This paper investigated use of a haptic support system for learning purposes. A 2 Degrees of Freedom (DoF) haptic force feedback system was designed for a dual-axes compensatory tracking task. The haptic system was used in a human-in-the-loop experiment with inexperienced participants on a xed-base simulator. In the experiment, participants were divided into 3 groups. All participants performed 30 trials of the compensatory tracking task. A group of participants (NoHA group) performed the whole experiment without haptic aid. The other two groups (HA20 and HA10 groups) performed a training phase with haptic aid, followed by an evaluation phase without haptic feedback. The HA20 group performed 20 trials in the training phase, whereas the HA10 group performed only 10 trials. The results show that haptic aid was benecial for performing the tracking task in the training phase for both the axes, compared to manual control. In the pitch axis performance of the HA20 group did not worsen when the feedback was switched o, whereas a considerable deterioration in performance was visible for HA10 group. Thus, haptic force feedback was eective to learn the control task in the pitch axis, compared to manual control. In the roll axis overall performance was found to be worse than the pitch axis. Moreover no benets were found from training with haptic feedback in the roll axis for both the haptic groups.

Experimental evaluation of haptic support systems for learning a 2-DoF tracking task

D'INTINO, GIULIA;OLIVARI, MARIO;GELUARDI, STEFANO;POLLINI, LORENZO;
2017

Abstract

This paper investigated use of a haptic support system for learning purposes. A 2 Degrees of Freedom (DoF) haptic force feedback system was designed for a dual-axes compensatory tracking task. The haptic system was used in a human-in-the-loop experiment with inexperienced participants on a xed-base simulator. In the experiment, participants were divided into 3 groups. All participants performed 30 trials of the compensatory tracking task. A group of participants (NoHA group) performed the whole experiment without haptic aid. The other two groups (HA20 and HA10 groups) performed a training phase with haptic aid, followed by an evaluation phase without haptic feedback. The HA20 group performed 20 trials in the training phase, whereas the HA10 group performed only 10 trials. The results show that haptic aid was benecial for performing the tracking task in the training phase for both the axes, compared to manual control. In the pitch axis performance of the HA20 group did not worsen when the feedback was switched o, whereas a considerable deterioration in performance was visible for HA10 group. Thus, haptic force feedback was eective to learn the control task in the pitch axis, compared to manual control. In the roll axis overall performance was found to be worse than the pitch axis. Moreover no benets were found from training with haptic feedback in the roll axis for both the haptic groups.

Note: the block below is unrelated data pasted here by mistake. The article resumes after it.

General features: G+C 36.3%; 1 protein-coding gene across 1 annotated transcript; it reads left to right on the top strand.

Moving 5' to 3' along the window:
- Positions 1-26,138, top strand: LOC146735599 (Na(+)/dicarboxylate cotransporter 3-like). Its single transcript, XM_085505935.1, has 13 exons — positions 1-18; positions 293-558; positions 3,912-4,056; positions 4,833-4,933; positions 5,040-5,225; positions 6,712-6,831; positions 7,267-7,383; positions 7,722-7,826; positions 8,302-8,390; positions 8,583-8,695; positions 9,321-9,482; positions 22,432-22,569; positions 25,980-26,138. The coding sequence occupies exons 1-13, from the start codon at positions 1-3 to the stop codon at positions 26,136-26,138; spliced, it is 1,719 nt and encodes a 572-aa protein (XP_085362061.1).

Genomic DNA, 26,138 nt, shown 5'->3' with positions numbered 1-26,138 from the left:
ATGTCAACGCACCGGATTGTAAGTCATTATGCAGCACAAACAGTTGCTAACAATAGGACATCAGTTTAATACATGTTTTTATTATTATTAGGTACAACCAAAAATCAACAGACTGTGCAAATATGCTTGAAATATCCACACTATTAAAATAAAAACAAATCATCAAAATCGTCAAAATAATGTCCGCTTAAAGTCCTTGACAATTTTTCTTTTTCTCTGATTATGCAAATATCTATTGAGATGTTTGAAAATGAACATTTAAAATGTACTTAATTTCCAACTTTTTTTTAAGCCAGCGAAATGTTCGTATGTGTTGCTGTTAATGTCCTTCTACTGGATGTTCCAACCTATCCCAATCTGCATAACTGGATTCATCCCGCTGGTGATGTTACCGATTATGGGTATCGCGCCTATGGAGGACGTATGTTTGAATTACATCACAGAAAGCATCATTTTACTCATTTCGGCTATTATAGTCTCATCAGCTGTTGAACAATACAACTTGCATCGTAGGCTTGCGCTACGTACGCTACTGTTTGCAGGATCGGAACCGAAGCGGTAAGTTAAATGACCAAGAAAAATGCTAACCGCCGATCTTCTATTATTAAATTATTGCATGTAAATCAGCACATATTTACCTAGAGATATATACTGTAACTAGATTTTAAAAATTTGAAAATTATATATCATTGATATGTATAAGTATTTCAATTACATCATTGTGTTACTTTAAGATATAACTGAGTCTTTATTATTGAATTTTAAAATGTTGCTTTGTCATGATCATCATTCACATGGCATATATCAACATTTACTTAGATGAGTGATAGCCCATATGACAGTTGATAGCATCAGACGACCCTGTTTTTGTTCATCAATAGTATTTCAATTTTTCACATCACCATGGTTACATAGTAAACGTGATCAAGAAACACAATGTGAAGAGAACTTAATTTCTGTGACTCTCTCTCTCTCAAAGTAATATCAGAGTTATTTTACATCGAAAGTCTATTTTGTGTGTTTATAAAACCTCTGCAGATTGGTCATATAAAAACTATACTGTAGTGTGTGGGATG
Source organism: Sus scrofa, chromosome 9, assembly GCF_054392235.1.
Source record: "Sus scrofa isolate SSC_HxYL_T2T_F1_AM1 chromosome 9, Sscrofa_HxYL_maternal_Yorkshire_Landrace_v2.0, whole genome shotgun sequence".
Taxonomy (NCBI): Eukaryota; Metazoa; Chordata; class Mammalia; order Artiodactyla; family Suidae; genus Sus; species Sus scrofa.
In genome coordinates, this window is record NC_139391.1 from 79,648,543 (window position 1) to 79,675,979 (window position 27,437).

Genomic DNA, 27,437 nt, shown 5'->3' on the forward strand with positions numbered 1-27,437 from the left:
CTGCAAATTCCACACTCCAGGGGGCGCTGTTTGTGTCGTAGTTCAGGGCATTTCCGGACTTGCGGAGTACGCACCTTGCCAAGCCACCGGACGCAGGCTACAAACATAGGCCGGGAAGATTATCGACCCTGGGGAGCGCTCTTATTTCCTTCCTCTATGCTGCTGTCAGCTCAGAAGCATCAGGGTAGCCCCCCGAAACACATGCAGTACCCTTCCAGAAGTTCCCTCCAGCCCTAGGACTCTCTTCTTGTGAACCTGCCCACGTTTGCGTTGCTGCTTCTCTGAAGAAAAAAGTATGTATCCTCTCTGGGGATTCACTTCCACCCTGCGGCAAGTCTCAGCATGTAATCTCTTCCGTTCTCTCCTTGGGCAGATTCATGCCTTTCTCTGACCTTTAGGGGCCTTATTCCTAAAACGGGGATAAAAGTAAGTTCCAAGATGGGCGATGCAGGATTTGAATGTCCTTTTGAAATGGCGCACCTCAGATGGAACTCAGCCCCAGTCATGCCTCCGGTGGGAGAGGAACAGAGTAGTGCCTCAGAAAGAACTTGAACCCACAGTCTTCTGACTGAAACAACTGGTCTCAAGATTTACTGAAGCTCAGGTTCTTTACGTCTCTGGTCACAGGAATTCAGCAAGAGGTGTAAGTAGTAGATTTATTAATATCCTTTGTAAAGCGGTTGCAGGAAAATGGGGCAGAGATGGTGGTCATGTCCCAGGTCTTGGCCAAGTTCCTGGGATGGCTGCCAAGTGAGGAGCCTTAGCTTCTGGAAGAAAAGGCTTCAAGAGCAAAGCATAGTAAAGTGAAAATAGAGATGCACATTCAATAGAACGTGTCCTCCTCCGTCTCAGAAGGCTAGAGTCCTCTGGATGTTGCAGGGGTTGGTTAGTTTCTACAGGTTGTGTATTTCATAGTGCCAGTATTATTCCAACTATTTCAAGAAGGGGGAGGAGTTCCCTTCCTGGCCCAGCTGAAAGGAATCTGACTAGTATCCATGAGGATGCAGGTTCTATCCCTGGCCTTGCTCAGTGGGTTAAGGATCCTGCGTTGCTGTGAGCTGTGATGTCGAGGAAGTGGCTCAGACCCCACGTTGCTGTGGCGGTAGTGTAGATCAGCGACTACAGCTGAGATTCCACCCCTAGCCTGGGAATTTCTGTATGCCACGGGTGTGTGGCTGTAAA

978-1-62410-451-0
978-1-62410-451-0
File in questo prodotto:
Non ci sono file associati a questo prodotto.

I documenti in IRIS sono protetti da copyright e tutti i diritti sono riservati, salvo diversa indicazione.

Utilizza questo identificativo per citare o creare un link a questo documento: https://hdl.handle.net/11568/842969
 Attenzione

Attenzione! I dati visualizzati non sono stati sottoposti a validazione da parte dell'ateneo

Citazioni
  • ???jsp.display-item.citation.pmc??? ND
  • Scopus 9
  • ???jsp.display-item.citation.isi??? ND
social impact